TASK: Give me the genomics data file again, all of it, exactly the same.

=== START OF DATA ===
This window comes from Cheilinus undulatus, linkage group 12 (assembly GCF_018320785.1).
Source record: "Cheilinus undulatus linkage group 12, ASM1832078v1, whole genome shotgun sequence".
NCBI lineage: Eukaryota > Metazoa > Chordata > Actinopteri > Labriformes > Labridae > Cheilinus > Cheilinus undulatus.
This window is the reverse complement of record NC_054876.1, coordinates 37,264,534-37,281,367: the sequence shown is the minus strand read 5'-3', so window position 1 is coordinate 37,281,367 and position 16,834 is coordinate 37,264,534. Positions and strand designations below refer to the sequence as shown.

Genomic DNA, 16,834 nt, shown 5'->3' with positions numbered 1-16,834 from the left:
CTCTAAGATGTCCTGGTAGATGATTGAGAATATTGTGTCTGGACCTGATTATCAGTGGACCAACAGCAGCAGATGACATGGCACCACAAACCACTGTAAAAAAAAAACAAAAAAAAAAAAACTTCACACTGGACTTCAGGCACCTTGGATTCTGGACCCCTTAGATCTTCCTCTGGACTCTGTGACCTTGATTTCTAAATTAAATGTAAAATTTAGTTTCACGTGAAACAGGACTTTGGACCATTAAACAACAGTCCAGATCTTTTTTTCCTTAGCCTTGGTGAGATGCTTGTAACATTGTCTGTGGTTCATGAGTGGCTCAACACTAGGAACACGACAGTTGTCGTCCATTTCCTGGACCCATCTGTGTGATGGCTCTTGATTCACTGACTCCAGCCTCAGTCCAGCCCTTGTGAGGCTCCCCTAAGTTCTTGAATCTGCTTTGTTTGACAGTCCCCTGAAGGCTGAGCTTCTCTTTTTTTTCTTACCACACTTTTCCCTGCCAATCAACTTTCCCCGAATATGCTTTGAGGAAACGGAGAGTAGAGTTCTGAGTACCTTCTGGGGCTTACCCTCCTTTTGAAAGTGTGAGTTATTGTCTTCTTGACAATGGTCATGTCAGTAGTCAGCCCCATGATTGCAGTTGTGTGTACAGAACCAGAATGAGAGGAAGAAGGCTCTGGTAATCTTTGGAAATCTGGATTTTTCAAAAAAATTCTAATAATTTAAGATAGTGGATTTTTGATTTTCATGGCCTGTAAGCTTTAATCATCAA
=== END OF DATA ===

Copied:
This window comes from Cheilinus undulatus, linkage group 12 (assembly GCF_018320785.1).
Source record: "Cheilinus undulatus linkage group 12, ASM1832078v1, whole genome shotgun sequence".
NCBI lineage: Eukaryota > Metazoa > Chordata > Actinopteri > Labriformes > Labridae > Cheilinus > Cheilinus undulatus.
This window is the reverse complement of record NC_054876.1, coordinates 37,264,534-37,281,367: the sequence shown is the minus strand read 5'-3', so window position 1 is coordinate 37,281,367 and position 16,834 is coordinate 37,264,534. Positions and strand designations below refer to the sequence as shown.

Genomic DNA, 16,834 nt, shown 5'->3' with positions numbered 1-16,834 from the left:
CTCTAAGATGTCCTGGTAGATGATTGAGAATATTGTGTCTGGACCTGATTATCAGTGGACCAACAGCAGCAGATGACATGGCACCACAAACCACTGTAAAAAAAAAACAAAAAAAAAAAAACTTCACACTGGACTTCAGGCACCTTGGATTCTGGACCCCTTAGATCTTCCTCTGGACTCTGTGACCTTGATTTCTAAATTAAATGTAAAATTTAGTTTCACGTGAAACAGGACTTTGGACCATTAAACAACAGTCCAGATCTTTTTTTCCTTAGCCTTGGTGAGATGCTTGTAACATTGTCTGTGGTTCATGAGTGGCTCAACACTAGGAACACGACAGTTGTCGTCCATTTCCTGGACCCATCTGTGTGATGGCTCTTGATTCACTGACTCCAGCCTCAGTCCAGCCCTTGTGAGGCTCCCCTAAGTTCTTGAATCTGCTTTGTTTGACAGTCCCCTGAAGGCTGAGCTTCTCTTTTTTTTCTTACCACACTTTTCCCTGCCAATCAACTTTCCCCGAATATGCTTTGAGGAAACGGAGAGTAGAGTTCTGAGTACCTTCTGGGGCTTACCCTCCTTTTGAAAGTGTGAGTTATTGTCTTCTTGACAATGGTCATGTCAGTAGTCAGCCCCATGATTGCAGTTGTGTGTACAGAACCAGAATGAGAGGAAGAAGGCTCTGGTAATCTTTGGAAATCTGGATTTTTCAAAAAAATTCTAATAATTTAAGATAGTGGATTTTTGATTTTCATGGCCTGTAAGCTTTAATCATCAA